25 June 2012
An Australian road trip wouldn’t be a road trip without a visit to the famous hippy capital of Nimbin. Driving around the countryside here, you get the feeling there might be quite a few more hippies living in the region’s hills and valleys outside the town as well.
Nimbin is about half an hour’s drive from the university town of Lismore or about an hour and a half from Byron Bay. Arriving in this small town you’re instantly greeted with that ‘free love’, alternative feeling.
Colourful painted murals cover the shops lining the main street and although the crew was in the trusty #unmapped van, I think they would have preferred a Kombie van or at least a camper.
If you’re in a hurry, you could skip through Nimbin’s main street in an hour or so. However, doing that, you might sacrifice getting a proper feel for the town and the essence of New South Wales’ Rainbow Region.
Many of the shops feature clothes, gifts and locally crafted souvenirs. The Nimbin Community Art Gallery displays awesome art and sculptures and is also well worth a pop in. A good country pub stands proudly in the main street.
We would usually opt for pub grub, but the #unmapped crew chose to sample the bakery instead. The streets are filled with heaps of locally grown food and produce, and even the cheese and the coffee is local.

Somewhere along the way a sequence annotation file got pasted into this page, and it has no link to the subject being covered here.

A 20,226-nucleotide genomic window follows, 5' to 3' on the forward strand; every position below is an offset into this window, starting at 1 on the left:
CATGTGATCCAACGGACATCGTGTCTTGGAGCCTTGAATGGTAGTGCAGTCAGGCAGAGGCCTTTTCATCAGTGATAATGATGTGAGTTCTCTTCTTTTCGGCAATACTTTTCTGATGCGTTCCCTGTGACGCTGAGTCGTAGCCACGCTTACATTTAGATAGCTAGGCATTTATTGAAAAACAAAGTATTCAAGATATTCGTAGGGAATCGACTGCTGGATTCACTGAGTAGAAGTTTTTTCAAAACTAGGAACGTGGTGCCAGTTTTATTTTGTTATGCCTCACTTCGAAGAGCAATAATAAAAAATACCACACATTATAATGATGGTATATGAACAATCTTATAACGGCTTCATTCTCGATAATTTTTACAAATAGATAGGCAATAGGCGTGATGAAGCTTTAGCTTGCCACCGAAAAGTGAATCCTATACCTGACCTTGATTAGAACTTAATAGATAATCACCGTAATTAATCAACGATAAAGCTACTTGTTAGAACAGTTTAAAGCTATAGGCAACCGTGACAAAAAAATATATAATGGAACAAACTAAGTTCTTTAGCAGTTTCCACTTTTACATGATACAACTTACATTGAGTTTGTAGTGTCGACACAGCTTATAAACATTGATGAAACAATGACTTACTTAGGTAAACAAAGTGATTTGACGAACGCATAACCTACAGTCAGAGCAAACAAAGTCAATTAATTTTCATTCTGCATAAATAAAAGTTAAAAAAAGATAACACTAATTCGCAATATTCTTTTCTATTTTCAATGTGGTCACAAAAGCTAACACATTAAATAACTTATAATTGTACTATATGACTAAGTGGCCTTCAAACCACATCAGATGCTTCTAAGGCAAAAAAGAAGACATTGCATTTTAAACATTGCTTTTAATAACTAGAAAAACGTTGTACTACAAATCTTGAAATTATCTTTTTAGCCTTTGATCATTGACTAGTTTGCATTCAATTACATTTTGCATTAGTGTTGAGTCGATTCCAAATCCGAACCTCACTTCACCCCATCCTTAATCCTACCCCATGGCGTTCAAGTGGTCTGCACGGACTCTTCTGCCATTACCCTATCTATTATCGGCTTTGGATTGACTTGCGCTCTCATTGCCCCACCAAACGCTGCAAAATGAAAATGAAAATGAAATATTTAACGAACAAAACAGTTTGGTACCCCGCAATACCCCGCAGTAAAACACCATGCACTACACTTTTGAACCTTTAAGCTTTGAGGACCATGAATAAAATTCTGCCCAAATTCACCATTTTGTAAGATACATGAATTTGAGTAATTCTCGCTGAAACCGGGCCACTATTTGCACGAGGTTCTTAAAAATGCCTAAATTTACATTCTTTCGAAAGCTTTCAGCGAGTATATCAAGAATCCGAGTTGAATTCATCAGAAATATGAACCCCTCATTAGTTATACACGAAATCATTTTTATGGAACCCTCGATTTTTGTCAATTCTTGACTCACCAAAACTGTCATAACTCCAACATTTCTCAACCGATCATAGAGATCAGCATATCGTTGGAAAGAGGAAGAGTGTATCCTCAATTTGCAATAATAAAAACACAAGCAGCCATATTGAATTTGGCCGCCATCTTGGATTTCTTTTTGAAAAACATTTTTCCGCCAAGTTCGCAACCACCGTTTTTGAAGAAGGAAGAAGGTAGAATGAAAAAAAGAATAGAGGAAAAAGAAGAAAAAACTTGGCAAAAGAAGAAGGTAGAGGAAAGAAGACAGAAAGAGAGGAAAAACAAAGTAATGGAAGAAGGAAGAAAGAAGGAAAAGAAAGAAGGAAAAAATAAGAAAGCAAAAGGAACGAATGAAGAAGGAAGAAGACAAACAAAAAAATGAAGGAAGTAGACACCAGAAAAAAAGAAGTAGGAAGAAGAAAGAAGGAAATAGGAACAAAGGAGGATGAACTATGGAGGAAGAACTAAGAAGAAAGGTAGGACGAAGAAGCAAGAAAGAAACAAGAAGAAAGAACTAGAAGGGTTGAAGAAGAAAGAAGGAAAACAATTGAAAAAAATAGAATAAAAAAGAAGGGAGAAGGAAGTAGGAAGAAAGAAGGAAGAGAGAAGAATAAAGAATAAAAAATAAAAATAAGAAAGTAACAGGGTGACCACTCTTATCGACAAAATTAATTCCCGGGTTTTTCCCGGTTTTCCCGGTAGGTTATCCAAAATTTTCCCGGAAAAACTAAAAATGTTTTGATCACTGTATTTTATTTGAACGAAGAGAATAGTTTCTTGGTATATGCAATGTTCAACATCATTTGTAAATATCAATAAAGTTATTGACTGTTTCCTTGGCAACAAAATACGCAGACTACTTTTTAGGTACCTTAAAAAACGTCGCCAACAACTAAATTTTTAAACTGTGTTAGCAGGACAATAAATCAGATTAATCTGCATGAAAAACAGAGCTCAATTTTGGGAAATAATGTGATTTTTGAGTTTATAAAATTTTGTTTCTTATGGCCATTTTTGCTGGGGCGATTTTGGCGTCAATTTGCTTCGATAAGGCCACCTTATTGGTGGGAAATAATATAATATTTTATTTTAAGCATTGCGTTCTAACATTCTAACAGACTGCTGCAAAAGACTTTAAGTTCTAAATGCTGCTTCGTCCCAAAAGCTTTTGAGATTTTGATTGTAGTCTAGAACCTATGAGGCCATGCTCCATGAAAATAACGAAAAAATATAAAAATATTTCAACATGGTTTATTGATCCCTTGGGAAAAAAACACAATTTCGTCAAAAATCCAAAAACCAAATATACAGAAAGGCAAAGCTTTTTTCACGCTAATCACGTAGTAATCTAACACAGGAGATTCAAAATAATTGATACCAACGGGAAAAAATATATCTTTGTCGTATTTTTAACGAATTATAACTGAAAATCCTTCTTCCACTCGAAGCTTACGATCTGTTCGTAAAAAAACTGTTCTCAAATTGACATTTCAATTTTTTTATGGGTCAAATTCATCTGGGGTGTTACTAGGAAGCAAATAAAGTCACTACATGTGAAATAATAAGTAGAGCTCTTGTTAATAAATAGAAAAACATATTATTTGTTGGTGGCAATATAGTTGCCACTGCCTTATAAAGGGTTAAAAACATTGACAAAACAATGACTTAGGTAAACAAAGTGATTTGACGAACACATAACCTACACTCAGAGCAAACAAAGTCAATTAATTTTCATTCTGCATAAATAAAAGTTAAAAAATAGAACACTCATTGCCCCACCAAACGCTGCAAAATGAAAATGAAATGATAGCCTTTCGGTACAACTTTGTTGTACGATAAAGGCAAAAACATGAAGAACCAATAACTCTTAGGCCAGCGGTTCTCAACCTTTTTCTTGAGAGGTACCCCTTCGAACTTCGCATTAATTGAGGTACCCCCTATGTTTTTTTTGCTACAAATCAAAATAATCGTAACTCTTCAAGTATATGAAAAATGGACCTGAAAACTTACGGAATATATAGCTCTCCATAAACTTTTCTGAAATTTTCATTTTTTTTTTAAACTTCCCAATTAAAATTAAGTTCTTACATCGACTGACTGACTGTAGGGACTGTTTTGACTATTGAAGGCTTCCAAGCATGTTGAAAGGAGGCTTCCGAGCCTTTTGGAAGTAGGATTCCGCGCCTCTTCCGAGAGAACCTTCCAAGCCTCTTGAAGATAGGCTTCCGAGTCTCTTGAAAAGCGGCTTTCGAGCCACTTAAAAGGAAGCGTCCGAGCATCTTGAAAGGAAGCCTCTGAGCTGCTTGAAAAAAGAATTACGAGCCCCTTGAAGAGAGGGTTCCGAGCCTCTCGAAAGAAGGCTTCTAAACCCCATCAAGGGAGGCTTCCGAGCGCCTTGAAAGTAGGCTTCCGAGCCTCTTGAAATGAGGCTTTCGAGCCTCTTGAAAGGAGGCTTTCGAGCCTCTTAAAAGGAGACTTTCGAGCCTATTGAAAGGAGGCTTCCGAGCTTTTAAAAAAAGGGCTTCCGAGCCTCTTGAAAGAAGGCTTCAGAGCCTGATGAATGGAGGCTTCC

Nimbin Rox YHA is a few minutes drive out of town and offers endless views of the valleys and the rolling hills. You can camp out in a tee-pee to really get in tune with nature, or even sleep out in a yurt! Of course, the #unmapped crew was well looked after and experienced all parts of the hostel. I get the feeling this is the sort of place you come for a few days and end up staying for a few weeks.
Horseback riding was on the agenda while in Nimbin. A few of the crew were a little scared (Josh!) but riding in the morning mist was a special experience.
Nimbin has quite a history, spanning from thousands of years ago to recent decades. Striking natural landscapes like Nimbin Rocks, Blue Knob, Protesters Falls and Mount Warning all hold significance for the aboriginal people. Meanwhile, the Aquarius Festival shaped the region to what we know it as today.
The search for a utopian lifestyle back in 1973 led hordes of uni students from Melbourne and Sydney to Nimbin and resulted in a huge hippy free lovin’ festival which you can learn about in the very alternate Nimbin Museum. Many who came up via train in the 70s still live the ‘dream’ close to 40 years later. Chatting to the locals is a must in Nimbin.
After a few days in Nimbin the coast beckoned, so #unmapped headed towards Byron Bay. The windy drive takes in the stunning village of The Channon, past the many macadamia plantations of Dunoon, out to Clunes, onto Bangalow and then Byron Bay.
The #unmapped blogger